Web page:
If this really took place at a mega-church, within five minutes of this fraudulent homeless pastor’s first Sunday, he’d be approached by 3 different Stuart Smalley’s from the welcoming committee, signed up for a small group study, leading an accountability group and on his fourth step of the church sponsored recovery program.  “Community outreach” would have filled his shopping cart with goods from the food bank, lined him up with a donated car and given him a voucher for “Free Oil Change TuesdayNights.”

And what about the numbers?  Have you ever been in a crowd of 10,000?  Are we supposed to believe that the whole church “bowed their heads in tears and shame” because they all ignored one disheveled dude, half an hour before a message?  How many actually saw this guy?  How many would refrain from offering help after seeing the first three people that did so, ignored or rejected by the “homeless” guy?

This past week, a 61 year old Marine Corps veteran saw a woman about to jump to her death at Oakland-Alameda County Coliseum.  ”He saved her life quite honestly, at his own expense,” said Sgt. J.D. Nelson of the Alameda County Sheriff’s Office. “This guy 100 percent saved her life.  She’d be dead now,” if not for this, “good Samaritan who pleaded with her not to jump and broke her 45-foot fall.”

Should we judge 70,000 Raiders fans because they didn’t all notice this soul in trouble?  Are they all to blame and should they hang their heads in shame because they didn’t break her fall?  Granted, we are more likely to hold a church to a higher standard than Raider Nation, but numbers don’t lie.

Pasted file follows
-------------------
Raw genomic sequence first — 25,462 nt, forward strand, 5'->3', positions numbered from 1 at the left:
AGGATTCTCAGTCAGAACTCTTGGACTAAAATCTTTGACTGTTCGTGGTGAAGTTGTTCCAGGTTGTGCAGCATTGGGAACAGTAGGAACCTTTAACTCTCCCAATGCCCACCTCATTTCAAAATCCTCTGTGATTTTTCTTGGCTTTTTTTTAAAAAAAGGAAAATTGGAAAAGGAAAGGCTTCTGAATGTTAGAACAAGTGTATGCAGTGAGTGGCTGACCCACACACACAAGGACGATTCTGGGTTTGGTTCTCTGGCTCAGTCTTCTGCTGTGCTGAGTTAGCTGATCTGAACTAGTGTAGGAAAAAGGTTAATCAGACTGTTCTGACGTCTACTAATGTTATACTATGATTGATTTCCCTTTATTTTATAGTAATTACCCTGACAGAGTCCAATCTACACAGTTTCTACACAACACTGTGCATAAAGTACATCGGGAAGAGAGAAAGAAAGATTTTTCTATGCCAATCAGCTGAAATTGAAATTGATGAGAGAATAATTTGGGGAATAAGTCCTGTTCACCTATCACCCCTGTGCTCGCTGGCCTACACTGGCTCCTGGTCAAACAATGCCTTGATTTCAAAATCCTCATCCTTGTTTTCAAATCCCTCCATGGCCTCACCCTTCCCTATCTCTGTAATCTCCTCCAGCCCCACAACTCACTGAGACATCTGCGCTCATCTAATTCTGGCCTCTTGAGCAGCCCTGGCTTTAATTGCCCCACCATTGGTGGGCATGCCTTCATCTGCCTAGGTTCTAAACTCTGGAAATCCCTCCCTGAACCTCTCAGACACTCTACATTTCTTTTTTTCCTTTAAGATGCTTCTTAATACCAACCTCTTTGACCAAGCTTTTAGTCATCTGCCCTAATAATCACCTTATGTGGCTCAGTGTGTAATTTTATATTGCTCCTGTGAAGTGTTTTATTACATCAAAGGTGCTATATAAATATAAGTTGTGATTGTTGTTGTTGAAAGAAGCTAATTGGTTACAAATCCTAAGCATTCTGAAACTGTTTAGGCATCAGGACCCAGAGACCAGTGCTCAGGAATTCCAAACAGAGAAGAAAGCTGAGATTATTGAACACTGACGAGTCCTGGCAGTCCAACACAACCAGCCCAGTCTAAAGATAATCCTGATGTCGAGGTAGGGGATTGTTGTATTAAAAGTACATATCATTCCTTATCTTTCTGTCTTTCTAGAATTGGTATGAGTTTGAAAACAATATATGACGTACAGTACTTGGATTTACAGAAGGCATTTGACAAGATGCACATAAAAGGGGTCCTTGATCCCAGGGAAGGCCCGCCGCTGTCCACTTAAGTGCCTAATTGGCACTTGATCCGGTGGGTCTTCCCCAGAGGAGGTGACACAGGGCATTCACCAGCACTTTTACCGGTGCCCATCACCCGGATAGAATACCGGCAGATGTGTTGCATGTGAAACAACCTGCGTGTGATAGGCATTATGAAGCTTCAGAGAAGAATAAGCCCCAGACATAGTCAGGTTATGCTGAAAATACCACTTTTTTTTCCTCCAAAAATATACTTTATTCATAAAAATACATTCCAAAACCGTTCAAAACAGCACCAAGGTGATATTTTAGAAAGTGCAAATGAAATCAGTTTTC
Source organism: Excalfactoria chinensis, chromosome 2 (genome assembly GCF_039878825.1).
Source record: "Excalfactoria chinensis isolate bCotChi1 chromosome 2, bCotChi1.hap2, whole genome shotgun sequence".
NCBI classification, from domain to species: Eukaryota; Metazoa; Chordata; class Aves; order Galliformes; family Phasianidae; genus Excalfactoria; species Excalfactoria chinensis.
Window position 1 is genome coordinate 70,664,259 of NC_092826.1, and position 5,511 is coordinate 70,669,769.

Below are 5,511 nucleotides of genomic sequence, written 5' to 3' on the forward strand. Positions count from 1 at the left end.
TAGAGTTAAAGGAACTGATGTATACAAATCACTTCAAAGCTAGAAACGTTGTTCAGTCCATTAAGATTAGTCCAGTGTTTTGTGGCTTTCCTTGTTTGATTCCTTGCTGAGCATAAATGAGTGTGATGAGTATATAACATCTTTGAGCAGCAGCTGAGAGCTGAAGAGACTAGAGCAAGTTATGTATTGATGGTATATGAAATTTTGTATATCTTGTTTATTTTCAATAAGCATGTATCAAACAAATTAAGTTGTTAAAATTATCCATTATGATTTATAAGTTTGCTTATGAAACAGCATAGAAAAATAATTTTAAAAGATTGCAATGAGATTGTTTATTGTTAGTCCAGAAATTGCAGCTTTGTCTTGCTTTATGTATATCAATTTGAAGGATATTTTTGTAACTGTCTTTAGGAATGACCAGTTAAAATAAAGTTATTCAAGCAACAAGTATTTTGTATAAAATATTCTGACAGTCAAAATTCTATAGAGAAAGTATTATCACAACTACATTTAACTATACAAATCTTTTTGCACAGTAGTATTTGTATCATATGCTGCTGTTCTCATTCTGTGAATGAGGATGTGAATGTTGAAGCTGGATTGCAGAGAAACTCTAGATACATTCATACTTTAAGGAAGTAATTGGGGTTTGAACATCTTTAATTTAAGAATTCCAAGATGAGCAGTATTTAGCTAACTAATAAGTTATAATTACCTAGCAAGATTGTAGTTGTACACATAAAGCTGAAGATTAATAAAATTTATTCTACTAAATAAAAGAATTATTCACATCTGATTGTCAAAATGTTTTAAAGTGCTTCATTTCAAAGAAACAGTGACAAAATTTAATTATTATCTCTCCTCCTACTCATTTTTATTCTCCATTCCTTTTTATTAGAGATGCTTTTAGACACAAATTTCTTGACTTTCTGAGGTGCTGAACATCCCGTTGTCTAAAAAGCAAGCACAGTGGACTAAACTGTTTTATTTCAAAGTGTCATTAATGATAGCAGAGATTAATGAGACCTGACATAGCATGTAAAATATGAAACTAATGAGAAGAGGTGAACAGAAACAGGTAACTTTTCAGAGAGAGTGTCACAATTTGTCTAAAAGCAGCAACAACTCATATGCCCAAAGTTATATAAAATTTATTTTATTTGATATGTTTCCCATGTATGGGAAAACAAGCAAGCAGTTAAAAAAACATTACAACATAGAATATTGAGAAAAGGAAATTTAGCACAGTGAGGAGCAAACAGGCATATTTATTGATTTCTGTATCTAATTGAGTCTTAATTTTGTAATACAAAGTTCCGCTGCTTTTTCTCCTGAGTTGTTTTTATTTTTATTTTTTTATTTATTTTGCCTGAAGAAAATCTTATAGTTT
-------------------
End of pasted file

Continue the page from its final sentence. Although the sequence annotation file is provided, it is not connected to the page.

The “church” with all its flaws, has fed, has clothed, has ministered and has raised more orphans, widows and homeless individuals than any organization in the history of the world.  But why let the facts get in the way of a cheap shot to fuel self-righteous haters?  And all you have to do to confirm this bigotry is to look at the Comments Section below wherever you see it posted.

A fake story about a fake event at a fake church that never happened, makes us feel good because it points out that the fake people at the fake church are actually real selfish hypocrites who need to be fake shamed so that they will follow Christ and we can all “feel” real good about ourselves.  Sorry, but schadenfreude is not a fruit of the spirit.  Christians don’t need to feel better about themselves or their church by participating in a charade that paints imaginary “brothers and sisters” as the morally bankrupt.

Truth matters!  When it ceases to matter, we have descended into idiocy.  The whole point of the homeless pastor story is to point out “hypocrisy.”  If that is something that makes me feel good, I have a problem with pride.

No Pastor (under shepherd) should entrap his flock and set them up for failure and then expect to have their trust moving forward.  Yet, we are supposed to admire a man whose first act as a Shepherd of a new church is to thoroughly expose them to public humiliation?  That doesn’t sound like the description that our Lord gives us of “the good shepherd.”

The popularity of this internet hoax is congruent to that of Jefferson Bethke’s viral video Why I Hate Religion But Love Jesus: both of these attack Christianity from within.

The most popular Republican with the main stream media is always that “Maverick” who shivs his party in the back with a toothy grin.  The video and this story are no different. Whenever you have a “look me over but don’t overlook me” ministry like Bethke’s, you have a narcissist looking for fuel, and the message boils down to “Religion sucks, Christianity sucks, and the Church sucks – but Hey, check out Me and Jesus!”